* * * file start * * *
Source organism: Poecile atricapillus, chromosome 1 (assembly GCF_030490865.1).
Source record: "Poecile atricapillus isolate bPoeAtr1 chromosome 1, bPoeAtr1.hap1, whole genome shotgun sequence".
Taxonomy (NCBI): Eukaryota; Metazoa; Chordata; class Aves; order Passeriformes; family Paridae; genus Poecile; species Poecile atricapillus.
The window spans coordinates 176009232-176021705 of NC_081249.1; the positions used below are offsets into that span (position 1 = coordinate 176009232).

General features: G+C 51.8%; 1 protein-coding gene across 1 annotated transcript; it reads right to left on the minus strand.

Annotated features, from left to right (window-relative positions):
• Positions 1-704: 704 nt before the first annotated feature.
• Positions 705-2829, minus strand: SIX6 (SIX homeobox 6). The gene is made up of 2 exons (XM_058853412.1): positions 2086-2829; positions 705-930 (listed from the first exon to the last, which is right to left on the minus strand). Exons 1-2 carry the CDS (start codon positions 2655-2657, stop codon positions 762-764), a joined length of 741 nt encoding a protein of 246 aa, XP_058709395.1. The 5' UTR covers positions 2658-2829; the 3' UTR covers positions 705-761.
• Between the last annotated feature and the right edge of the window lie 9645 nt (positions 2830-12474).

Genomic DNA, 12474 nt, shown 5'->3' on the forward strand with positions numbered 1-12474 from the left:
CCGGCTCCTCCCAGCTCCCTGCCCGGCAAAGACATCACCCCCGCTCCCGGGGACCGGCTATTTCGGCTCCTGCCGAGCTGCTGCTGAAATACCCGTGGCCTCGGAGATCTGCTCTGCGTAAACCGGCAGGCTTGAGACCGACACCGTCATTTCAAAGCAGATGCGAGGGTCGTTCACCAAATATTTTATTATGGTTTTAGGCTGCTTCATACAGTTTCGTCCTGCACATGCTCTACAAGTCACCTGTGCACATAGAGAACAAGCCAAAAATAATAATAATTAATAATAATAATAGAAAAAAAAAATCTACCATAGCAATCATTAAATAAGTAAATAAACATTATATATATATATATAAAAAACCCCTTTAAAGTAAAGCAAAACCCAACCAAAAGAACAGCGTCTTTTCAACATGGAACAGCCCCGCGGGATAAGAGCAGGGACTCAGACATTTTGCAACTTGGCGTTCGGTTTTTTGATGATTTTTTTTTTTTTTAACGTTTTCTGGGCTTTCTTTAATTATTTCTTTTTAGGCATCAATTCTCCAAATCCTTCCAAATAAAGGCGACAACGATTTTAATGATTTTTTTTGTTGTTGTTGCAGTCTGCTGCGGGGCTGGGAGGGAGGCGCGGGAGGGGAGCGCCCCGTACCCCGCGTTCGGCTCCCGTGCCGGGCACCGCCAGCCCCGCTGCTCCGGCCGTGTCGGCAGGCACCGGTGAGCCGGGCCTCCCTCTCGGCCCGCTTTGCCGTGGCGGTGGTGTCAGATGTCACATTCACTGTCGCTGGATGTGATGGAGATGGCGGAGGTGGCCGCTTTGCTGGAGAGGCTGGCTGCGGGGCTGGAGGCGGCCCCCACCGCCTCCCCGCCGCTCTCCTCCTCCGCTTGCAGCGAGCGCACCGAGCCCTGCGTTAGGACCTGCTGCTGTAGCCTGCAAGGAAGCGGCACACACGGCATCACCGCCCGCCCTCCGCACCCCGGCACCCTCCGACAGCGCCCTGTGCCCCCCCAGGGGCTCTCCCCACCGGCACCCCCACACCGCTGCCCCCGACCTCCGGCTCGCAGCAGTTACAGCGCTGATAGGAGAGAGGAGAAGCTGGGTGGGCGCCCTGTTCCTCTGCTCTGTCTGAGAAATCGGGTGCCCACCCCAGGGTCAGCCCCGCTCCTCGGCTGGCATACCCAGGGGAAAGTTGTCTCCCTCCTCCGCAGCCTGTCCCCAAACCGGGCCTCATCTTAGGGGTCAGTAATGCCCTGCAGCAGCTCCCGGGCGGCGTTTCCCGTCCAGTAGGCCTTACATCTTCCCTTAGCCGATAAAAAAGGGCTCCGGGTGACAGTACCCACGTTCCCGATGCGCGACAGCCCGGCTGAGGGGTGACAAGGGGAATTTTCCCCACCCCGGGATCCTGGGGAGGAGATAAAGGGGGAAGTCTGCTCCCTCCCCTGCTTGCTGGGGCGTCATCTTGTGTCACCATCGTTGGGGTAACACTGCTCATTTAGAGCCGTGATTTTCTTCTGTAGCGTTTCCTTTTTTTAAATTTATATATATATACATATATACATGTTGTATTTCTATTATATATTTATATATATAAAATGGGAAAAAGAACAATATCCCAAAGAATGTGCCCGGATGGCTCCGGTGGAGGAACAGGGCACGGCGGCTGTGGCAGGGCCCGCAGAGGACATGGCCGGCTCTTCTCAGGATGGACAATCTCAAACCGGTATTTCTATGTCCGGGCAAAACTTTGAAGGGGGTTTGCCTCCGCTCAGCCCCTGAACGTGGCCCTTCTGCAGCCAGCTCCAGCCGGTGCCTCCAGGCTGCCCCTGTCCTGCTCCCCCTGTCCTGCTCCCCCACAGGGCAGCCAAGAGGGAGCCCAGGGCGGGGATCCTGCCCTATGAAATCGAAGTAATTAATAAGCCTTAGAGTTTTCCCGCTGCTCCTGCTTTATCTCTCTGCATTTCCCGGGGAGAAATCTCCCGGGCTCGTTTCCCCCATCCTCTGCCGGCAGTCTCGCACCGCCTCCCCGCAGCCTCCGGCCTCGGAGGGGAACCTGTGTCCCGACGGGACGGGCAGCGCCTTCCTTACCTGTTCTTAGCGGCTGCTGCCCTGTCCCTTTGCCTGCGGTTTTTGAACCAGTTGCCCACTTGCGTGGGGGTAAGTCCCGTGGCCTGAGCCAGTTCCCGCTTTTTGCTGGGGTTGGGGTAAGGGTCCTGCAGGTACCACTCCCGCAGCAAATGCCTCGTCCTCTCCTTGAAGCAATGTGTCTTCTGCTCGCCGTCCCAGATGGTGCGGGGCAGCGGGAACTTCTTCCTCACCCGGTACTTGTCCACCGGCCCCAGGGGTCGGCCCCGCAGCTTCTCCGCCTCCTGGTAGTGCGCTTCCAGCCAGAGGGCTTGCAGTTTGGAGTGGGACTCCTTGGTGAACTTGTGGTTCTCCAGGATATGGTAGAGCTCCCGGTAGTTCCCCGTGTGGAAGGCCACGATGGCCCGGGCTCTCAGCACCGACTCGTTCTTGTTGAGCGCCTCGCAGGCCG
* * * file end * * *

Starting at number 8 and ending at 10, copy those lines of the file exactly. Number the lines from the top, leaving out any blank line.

• Positions 705-2829, minus strand: SIX6 (SIX homeobox 6). The gene is made up of 2 exons (XM_058853412.1): positions 2086-2829; positions 705-930 (listed from the first exon to the last, which is right to left on the minus strand). Exons 1-2 carry the CDS (start codon positions 2655-2657, stop codon positions 762-764), a joined length of 741 nt encoding a protein of 246 aa, XP_058709395.1. The 5' UTR covers positions 2658-2829; the 3' UTR covers positions 705-761.
• Between the last annotated feature and the right edge of the window lie 9645 nt (positions 2830-12474).

Genomic DNA, 12474 nt, shown 5'->3' on the forward strand with positions numbered 1-12474 from the left: